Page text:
INDIANOLA, Miss.–If you think that drinking and driving is okay just one time, meet Kevin Hodges. That’s what he though when he partied with some buddies at a bar in Indianola back in 1998. Pulling out in front of an 18-wheeler that was going 70 mph changed his mind and his life forever.
“He hit me in my driver’s door, pushed me 120 yards sideways,” said Hodges, speaking at a Drive Sober or Get Pulled Over press conference Friday, by the Miss. Dept. of Public Safety.
Hodes, now of Richland, said the next he remembered was waking up in a Memphis hospital and he only got there because an ex-Marine pilot was brave enough to fly the medical helicopter through a storm to get him there.
“My first surgeries lasted over 12 hours. They had to go back in for many more surgeries after that.”
Hodges could’ve died, but he didn’t. Now he’s living with permanent damage.
“I was blind in one eye, deaf in one ear, I can’t smell anymore, broken jaw, I’ve got eight metal plates, a wire holding my sinus cavity together, a wire holding my eye socket together,” said Hodges.
He said he had to have reconstructive surgery for one side of his face.
“I don’t want to see anybody else do that.” He now volunteers for Mothers Against Drunk Driving and speaks at events like Friday’s.
Twenty seven people in Mississippi were not as lucky as Hodges last year during the two-week holiday period surrounding Labor Day. Fourteen of those people died as a result of alcohol, according to records from the Highway Patrol.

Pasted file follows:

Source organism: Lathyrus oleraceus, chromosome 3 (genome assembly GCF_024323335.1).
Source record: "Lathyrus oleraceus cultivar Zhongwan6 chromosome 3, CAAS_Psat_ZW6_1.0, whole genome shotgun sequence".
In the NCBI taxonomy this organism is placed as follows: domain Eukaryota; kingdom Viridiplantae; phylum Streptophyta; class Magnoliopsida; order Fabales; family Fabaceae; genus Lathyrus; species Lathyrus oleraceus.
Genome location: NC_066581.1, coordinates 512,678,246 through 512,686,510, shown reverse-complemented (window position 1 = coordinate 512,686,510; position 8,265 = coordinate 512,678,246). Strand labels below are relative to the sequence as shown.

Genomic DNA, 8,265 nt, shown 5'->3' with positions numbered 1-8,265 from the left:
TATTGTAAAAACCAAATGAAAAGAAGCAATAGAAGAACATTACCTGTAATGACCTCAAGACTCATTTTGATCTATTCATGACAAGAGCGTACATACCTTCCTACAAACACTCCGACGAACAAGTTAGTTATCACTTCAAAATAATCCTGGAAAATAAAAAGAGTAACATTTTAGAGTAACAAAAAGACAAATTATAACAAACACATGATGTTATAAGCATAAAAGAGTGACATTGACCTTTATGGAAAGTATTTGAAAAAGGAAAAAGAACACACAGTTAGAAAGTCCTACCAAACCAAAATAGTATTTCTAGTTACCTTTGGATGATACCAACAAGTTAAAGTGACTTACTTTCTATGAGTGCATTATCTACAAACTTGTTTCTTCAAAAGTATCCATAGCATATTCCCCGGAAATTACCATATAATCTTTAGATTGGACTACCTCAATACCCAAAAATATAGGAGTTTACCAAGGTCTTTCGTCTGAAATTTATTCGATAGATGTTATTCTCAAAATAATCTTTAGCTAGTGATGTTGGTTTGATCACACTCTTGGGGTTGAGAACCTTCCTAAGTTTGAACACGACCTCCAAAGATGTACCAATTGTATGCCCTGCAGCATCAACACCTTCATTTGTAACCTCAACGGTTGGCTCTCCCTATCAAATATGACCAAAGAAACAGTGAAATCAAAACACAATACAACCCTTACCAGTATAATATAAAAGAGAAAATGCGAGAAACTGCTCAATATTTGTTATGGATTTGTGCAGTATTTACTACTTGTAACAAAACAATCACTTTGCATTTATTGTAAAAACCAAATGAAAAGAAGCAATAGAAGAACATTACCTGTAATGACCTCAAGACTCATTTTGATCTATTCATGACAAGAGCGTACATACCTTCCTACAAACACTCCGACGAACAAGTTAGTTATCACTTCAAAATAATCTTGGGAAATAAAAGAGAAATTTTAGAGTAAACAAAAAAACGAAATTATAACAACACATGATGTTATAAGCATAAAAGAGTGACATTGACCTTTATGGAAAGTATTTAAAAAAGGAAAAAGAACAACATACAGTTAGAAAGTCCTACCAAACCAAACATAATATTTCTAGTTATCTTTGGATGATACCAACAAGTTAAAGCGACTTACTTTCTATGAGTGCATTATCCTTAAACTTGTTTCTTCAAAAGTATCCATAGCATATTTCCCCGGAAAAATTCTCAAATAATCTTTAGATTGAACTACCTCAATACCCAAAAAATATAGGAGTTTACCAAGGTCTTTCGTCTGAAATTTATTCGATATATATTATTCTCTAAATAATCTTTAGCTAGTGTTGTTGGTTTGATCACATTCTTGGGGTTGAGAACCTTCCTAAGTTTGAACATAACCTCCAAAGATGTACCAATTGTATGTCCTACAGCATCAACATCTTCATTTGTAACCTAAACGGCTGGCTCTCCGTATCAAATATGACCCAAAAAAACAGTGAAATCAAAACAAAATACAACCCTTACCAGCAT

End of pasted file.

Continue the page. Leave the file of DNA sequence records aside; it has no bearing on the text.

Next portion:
But, those numbers have gone down in recent years, and the Dept. of Public Safety is convinced it’s because people are listening to their message that if you drive drunk, you’ll end up with cuffs on.
“We want our law-abiding motorists to know that we will do everything in our power to make sure that the streets and the highways in this state are safe,” said Col. Donnell Berry, of the Highway Patrol. “For those who are not law-abiding citizens, we want you to know that we don’t care if you drink, but if you drink and drive, you will be caught and you will be arrested.”
The Drive Sober or Get Pulled Over Campaign started Friday and goes through Sept. 2. The two weeks leading up to Labor Day are traditionally the most dangerous on Mississippi highways, but from 2013 to 2014 the number of deaths went down by seven. That’s seven families that did not have to get the bad news.